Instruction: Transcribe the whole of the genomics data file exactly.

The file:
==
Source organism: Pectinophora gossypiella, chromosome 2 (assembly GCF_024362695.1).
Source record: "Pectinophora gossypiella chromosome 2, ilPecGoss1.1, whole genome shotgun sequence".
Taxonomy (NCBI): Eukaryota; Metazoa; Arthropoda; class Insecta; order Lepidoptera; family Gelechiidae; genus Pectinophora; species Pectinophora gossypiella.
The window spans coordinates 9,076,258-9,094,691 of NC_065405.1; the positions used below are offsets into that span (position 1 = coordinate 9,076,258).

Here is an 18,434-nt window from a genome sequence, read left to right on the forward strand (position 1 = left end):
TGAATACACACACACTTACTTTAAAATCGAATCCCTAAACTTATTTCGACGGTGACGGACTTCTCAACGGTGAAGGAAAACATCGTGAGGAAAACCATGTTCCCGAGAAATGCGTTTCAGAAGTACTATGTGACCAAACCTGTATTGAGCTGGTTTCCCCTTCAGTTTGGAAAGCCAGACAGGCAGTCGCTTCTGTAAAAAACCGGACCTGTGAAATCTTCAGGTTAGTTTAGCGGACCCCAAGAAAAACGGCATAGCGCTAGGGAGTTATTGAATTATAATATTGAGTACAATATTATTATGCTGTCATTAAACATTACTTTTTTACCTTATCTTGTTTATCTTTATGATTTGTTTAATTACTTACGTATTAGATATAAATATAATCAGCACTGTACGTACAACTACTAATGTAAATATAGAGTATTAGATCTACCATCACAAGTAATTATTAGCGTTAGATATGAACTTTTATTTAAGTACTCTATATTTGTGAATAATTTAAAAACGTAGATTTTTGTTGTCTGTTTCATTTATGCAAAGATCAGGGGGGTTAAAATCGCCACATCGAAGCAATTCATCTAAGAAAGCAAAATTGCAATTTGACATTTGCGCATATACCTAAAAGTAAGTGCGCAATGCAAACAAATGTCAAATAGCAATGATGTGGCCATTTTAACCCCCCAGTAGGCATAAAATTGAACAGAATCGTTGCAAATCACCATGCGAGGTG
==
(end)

Source organism: Pectinophora gossypiella, chromosome 2 (assembly GCF_024362695.1).
Source record: "Pectinophora gossypiella chromosome 2, ilPecGoss1.1, whole genome shotgun sequence".
Taxonomy (NCBI): Eukaryota; Metazoa; Arthropoda; class Insecta; order Lepidoptera; family Gelechiidae; genus Pectinophora; species Pectinophora gossypiella.
The window spans coordinates 9,076,258-9,094,691 of NC_065405.1; the positions used below are offsets into that span (position 1 = coordinate 9,076,258).

Here is an 18,434-nt window from a genome sequence, read left to right on the forward strand (position 1 = left end):
TGAATACACACACACTTACTTTAAAATCGAATCCCTAAACTTATTTCGACGGTGACGGACTTCTCAACGGTGAAGGAAAACATCGTGAGGAAAACCATGTTCCCGAGAAATGCGTTTCAGAAGTACTATGTGACCAAACCTGTATTGAGCTGGTTTCCCCTTCAGTTTGGAAAGCCAGACAGGCAGTCGCTTCTGTAAAAAACCGGACCTGTGAAATCTTCAGGTTAGTTTAGCGGACCCCAAGAAAAACGGCATAGCGCTAGGGAGTTATTGAATTATAATATTGAGTACAATATTATTATGCTGTCATTAAACATTACTTTTTTACCTTATCTTGTTTATCTTTATGATTTGTTTAATTACTTACGTATTAGATATAAATATAATCAGCACTGTACGTACAACTACTAATGTAAATATAGAGTATTAGATCTACCATCACAAGTAATTATTAGCGTTAGATATGAACTTTTATTTAAGTACTCTATATTTGTGAATAATTTAAAAACGTAGATTTTTGTTGTCTGTTTCATTTATGCAAAGATCAGGGGGGTTAAAATCGCCACATCGAAGCAATTCATCTAAGAAAGCAAAATTGCAATTTGACATTTGCGCATATACCTAAAAGTAAGTGCGCAATGCAAACAAATGTCAAATAGCAATGATGTGGCCATTTTAACCCCCCAGTAGGCATAAAATTGAACAGAATCGTTGCAAATCACCATGCGAGGTG